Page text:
Peter Robinson says talks deal needed 'within 10 days'
- 29 October 2015
- From the section Northern Ireland
Northern Ireland's parties need to reach a deal in the next 10 days or "there will be no agreement", First Minister Peter Robinson has said.
The five biggest parties have been in negotiations for almost six weeks about the budget, welfare reform as well as past and present paramilitary activity.
"We are coming to the vital stage, the endgame," said the DUP leader.
"It is my view that if we cannot reach agreement then the process itself will be terminated."
Mr Robinson said there was a "very significant responsibility on all those who are in leadership in Northern Ireland".
The story of Stormont's crisis
- Stormont's political upheaval was sparked by allegations that Provisional IRA members were involved in the murder of Kevin McGuigan Sr
- The row erupted after a senior Sinn Féin member was arrested as part of the inquiry into Mr McGuigan Sr's death. He was later released without charge
- Northern Ireland First Minister Peter Robinson stepped aside after the arrest and all but one of his DUP ministers operated a policy of rolling resignations
- An independent assessment of paramilitary activity in Northern Ireland found the Provisional IRA's 'army council' still exists, but has a "wholly political focus"
- The first minister and his DUP colleagues resumed their posts as talks continue
- Read more: How Stormont's crisis unfolded
On Wednesday, Deputy First Minister Martin McGuinness of Sinn Féin said he believed a deal was "achievable", within a timeframe of "days, not weeks".
His colleague, North Belfast MLA Gerry Kelly, said on Thursday that his party had concerns about the government's plans on dealing with the past.
"The British and Irish governments agreed at Stormont House on the need to provide justice and truth recovery mechanisms that would give disclosure to families of victims of the conflict," he added.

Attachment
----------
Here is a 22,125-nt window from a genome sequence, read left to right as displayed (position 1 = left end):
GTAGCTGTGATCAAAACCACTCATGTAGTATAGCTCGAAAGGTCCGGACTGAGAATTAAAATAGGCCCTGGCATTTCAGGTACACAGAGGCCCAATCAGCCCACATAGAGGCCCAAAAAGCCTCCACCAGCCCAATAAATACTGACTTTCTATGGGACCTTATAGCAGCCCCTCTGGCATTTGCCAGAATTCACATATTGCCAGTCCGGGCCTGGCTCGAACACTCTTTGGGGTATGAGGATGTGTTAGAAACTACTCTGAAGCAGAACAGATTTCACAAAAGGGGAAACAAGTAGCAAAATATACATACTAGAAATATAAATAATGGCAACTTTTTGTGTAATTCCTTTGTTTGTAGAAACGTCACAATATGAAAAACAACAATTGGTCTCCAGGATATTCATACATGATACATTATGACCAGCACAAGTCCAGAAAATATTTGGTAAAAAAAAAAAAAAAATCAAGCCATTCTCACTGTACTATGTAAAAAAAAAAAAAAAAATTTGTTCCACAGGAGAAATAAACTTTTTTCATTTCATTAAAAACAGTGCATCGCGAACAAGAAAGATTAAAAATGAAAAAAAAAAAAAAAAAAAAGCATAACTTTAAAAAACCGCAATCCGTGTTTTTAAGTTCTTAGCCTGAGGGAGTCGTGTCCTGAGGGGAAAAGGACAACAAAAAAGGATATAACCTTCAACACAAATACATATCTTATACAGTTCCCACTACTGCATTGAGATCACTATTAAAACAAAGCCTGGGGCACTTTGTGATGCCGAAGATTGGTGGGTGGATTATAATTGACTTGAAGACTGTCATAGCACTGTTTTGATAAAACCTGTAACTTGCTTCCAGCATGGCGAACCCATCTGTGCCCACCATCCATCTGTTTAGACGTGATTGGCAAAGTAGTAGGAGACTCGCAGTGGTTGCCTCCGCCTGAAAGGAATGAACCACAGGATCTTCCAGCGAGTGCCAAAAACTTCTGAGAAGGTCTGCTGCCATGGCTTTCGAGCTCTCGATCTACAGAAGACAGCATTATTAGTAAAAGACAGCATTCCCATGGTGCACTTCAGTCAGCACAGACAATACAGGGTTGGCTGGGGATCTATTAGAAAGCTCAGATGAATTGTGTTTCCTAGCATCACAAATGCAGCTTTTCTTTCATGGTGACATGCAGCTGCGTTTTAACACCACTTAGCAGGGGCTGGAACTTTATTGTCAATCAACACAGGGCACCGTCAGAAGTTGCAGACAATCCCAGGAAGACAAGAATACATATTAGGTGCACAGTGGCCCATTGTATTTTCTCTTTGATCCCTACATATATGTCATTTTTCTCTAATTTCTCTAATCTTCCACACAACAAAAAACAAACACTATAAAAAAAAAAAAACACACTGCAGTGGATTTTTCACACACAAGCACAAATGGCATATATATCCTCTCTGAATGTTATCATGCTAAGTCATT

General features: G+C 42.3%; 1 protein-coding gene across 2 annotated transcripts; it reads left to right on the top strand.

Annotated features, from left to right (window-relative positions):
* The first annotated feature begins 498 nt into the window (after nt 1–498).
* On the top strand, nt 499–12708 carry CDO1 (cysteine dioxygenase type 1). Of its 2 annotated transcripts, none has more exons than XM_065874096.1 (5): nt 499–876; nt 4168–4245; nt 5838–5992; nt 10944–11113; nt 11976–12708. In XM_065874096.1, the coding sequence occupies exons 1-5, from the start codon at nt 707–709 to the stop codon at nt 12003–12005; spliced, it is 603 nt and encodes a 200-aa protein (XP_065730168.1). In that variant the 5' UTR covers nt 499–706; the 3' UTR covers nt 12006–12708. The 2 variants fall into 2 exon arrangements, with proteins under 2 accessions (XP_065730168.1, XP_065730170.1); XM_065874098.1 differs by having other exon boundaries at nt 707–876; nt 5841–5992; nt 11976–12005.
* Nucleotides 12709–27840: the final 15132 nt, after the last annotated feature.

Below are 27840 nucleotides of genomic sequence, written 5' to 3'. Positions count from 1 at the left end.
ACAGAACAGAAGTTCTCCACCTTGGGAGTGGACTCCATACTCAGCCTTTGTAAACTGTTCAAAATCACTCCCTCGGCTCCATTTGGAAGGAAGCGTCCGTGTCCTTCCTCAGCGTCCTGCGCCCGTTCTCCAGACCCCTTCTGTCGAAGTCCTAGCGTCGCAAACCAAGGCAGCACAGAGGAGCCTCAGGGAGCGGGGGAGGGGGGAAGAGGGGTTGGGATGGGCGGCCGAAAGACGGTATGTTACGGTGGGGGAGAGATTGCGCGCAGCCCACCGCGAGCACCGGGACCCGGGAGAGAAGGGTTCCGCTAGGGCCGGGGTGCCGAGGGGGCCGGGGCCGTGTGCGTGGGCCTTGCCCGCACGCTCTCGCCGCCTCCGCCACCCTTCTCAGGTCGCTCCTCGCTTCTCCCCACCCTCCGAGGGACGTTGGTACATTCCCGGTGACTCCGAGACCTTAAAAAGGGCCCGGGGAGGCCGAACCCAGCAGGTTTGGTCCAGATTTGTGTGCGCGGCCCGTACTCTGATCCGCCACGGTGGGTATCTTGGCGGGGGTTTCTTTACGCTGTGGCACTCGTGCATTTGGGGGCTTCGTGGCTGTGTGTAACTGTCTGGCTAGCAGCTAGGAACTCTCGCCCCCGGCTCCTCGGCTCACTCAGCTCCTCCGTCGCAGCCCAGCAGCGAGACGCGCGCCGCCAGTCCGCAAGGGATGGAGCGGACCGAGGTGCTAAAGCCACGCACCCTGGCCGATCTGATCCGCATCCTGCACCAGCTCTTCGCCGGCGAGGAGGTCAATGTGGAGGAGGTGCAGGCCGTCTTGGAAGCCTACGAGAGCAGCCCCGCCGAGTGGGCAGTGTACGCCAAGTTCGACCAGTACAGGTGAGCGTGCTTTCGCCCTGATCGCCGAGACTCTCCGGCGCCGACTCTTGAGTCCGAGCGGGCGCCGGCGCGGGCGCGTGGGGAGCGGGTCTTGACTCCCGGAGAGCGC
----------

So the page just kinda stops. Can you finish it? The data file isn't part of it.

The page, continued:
"The British government's legislation on dealing with the legacy of the past is in clear breach of that agreement."
Mr Kelly said Sinn Féin would not sign up to the proposed legislation "as it stands".
"Victims across the board deserve the truth and they deserve full disclosure," he added.
Earlier, Mr Robinson said there was a range of outstanding issues that were not yet resolved.
"I don't see any of them as being insurmountable, if there is goodwill on the part of the parties," he said.
"I believe it is possible for us to get a deal, but it does require leadership, it does require commitment and it does require all of the parties to stretch themselves."
The DUP leader described his critics as "the whingers, the wreckers, the political snipers who hope for failure" for their own benefit.
"It will not benefit anybody if in aggrandising themselves, they destroy our process here in Northern Ireland," he said.
"I look to all of those who genuinely want to get a way forward to ensure the next few days are meaningful in this talks process and that we try and close issues."
UUP leader Mike Nesbitt said criticism of his party by Mr Robinson and Mr McGuinness showed that its "firm and principled stand is irritating the two biggest parties who are clearly busting to do a side-deal at Stormont Castle".
Mr Nesbitt said his party would remain in the talks, "but we will not support handing out the begging bowl to London again".
He said the UUP would focus on the "greater good," adding: "We will stick in and do what is right for the people of Northern Ireland."
Secretary of State Theresa Villiers said she was "encouraged that the parties are continuing to engage intensively, but difficult issues remain".
"It is essential a successful conclusion is reached very soon - next week could be crucial to the success or failure of this process." she said.